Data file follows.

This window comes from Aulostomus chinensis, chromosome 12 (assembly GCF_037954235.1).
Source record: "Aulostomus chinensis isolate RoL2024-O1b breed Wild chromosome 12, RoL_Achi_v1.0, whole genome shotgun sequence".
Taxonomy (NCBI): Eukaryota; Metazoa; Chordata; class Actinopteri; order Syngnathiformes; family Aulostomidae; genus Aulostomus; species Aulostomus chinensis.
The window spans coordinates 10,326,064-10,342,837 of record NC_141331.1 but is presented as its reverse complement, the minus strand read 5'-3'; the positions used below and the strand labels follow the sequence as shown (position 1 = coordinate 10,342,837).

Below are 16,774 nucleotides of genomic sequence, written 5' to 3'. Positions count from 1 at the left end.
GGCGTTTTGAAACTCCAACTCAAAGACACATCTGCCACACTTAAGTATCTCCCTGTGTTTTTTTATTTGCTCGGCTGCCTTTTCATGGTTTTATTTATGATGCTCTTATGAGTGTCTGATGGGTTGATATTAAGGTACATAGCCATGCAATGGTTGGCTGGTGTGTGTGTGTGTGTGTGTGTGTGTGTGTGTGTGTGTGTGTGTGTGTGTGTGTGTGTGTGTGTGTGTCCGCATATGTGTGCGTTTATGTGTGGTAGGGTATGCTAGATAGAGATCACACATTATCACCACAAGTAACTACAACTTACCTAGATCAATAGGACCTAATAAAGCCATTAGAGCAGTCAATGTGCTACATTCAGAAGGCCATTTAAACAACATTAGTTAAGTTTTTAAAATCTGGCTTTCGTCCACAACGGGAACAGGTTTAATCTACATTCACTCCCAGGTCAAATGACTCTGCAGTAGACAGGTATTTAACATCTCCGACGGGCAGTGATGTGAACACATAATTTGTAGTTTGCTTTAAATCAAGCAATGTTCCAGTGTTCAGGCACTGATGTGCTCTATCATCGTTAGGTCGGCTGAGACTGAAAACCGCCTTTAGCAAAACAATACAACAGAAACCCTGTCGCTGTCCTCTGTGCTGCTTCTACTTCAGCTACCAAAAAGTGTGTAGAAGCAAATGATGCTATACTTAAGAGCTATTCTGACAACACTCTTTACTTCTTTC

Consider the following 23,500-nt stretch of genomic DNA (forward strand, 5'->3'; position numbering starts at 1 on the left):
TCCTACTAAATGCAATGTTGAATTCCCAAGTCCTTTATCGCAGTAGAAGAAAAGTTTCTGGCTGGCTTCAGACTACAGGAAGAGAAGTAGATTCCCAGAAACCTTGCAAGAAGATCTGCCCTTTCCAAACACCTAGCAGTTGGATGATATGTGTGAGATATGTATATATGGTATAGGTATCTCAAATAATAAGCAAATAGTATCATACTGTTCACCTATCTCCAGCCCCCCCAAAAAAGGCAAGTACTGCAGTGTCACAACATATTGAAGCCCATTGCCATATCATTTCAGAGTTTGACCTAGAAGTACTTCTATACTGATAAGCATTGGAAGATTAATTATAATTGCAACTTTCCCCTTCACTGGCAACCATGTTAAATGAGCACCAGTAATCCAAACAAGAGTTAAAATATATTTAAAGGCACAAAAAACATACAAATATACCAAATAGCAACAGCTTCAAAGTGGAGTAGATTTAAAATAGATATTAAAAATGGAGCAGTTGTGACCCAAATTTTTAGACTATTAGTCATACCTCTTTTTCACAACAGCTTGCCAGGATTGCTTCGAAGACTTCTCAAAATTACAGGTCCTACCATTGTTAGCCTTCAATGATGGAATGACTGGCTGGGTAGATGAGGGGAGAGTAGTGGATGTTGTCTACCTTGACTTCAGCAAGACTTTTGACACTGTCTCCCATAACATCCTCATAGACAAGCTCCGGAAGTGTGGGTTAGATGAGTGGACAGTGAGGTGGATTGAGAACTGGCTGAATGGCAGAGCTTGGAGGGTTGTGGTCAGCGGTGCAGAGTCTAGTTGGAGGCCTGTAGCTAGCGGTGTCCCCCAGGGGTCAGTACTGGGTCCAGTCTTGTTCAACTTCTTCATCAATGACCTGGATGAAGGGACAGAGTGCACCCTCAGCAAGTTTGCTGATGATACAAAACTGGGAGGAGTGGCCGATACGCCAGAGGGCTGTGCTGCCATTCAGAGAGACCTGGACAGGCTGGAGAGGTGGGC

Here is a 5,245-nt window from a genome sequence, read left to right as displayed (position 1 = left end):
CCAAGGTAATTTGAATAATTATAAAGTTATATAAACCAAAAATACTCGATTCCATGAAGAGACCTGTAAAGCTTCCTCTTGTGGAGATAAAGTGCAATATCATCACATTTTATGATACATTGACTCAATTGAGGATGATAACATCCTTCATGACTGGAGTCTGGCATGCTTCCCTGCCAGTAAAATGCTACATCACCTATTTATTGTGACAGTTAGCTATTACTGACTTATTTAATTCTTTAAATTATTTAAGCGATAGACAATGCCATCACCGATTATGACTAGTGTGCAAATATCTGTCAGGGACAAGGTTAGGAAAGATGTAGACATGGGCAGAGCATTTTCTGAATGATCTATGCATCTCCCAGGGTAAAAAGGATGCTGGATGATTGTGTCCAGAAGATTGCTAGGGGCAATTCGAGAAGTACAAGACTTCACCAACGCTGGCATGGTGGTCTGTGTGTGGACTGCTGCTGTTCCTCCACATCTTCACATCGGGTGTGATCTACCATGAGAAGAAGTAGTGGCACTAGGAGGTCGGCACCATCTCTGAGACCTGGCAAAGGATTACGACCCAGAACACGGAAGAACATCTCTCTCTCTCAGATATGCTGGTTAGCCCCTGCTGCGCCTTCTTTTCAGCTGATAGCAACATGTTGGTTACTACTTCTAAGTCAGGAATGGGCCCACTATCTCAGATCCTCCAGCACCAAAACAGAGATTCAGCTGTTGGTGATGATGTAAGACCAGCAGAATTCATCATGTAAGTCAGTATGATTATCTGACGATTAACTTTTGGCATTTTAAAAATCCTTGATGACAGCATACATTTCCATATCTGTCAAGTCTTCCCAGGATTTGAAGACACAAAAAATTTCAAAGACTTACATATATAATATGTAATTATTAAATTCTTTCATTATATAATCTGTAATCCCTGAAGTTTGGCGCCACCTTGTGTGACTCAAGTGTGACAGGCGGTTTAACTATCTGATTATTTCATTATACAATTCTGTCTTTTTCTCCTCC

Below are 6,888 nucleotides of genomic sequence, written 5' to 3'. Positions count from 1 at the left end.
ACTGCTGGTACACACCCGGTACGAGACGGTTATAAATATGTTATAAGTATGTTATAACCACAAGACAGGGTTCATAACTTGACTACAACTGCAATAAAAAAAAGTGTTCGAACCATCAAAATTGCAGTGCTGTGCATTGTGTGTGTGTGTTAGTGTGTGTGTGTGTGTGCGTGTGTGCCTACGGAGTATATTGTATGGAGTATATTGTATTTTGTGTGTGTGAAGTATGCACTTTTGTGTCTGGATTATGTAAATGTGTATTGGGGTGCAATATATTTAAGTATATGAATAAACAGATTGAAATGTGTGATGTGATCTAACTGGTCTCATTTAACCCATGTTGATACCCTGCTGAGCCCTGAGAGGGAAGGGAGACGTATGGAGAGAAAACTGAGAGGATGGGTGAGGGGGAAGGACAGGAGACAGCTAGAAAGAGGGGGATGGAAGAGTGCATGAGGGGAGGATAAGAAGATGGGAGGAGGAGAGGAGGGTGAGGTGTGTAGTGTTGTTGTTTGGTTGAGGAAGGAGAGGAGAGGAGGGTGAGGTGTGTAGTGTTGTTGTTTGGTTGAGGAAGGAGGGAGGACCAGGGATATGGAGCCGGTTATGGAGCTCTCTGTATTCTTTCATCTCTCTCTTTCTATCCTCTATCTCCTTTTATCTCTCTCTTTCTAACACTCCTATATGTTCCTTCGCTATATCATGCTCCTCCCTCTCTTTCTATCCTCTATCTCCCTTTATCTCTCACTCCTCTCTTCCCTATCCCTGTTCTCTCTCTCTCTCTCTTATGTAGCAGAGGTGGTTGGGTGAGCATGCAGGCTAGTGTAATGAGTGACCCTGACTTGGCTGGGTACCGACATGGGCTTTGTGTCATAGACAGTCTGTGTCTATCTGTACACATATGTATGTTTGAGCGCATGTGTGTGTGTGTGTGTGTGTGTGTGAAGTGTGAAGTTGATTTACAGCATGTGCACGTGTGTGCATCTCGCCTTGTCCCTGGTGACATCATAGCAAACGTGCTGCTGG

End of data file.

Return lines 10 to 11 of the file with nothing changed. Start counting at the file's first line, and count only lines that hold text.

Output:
CCAAGGTAATTTGAATAATTATAAAGTTATATAAACCAAAAATACTCGATTCCATGAAGAGACCTGTAAAGCTTCCTCTTGTGGAGATAAAGTGCAATATCATCACATTTTATGATACATTGACTCAATTGAGGATGATAACATCCTTCATGACTGGAGTCTGGCATGCTTCCCTGCCAGTAAAATGCTACATCACCTATTTATTGTGACAGTTAGCTATTACTGACTTATTTAATTCTTTAAATTATTTAAGCGATAGACAATGCCATCACCGATTATGACTAGTGTGCAAATATCTGTCAGGGACAAGGTTAGGAAAGATGTAGACATGGGCAGAGCATTTTCTGAATGATCTATGCATCTCCCAGGGTAAAAAGGATGCTGGATGATTGTGTCCAGAAGATTGCTAGGGGCAATTCGAGAAGTACAAGACTTCACCAACGCTGGCATGGTGGTCTGTGTGTGGACTGCTGCTGTTCCTCCACATCTTCACATCGGGTGTGATCTACCATGAGAAGAAGTAGTGGCACTAGGAGGTCGGCACCATCTCTGAGACCTGGCAAAGGATTACGACCCAGAACACGGAAGAACATCTCTCTCTCTCAGATATGCTGGTTAGCCCCTGCTGCGCCTTCTTTTCAGCTGATAGCAACATGTTGGTTACTACTTCTAAGTCAGGAATGGGCCCACTATCTCAGATCCTCCAGCACCAAAACAGAGATTCAGCTGTTGGTGATGATGTAAGACCAGCAGAATTCATCATGTAAGTCAGTATGATTATCTGACGATTAACTTTTGGCATTTTAAAAATCCTTGATGACAGCATACATTTCCATATCTGTCAAGTCTTCCCAGGATTTGAAGACACAAAAAATTTCAAAGACTTACATATATAATATGTAATTATTAAATTCTTTCATTATATAATCTGTAATCCCTGAAGTTTGGCGCCACCTTGTGTGACTCAAGTGTGACAGGCGGTTTAACTATCTGATTATTTCATTATACAATTCTGTCTTTTTCTCCTCC

Below are 6,888 nucleotides of genomic sequence, written 5' to 3'. Positions count from 1 at the left end.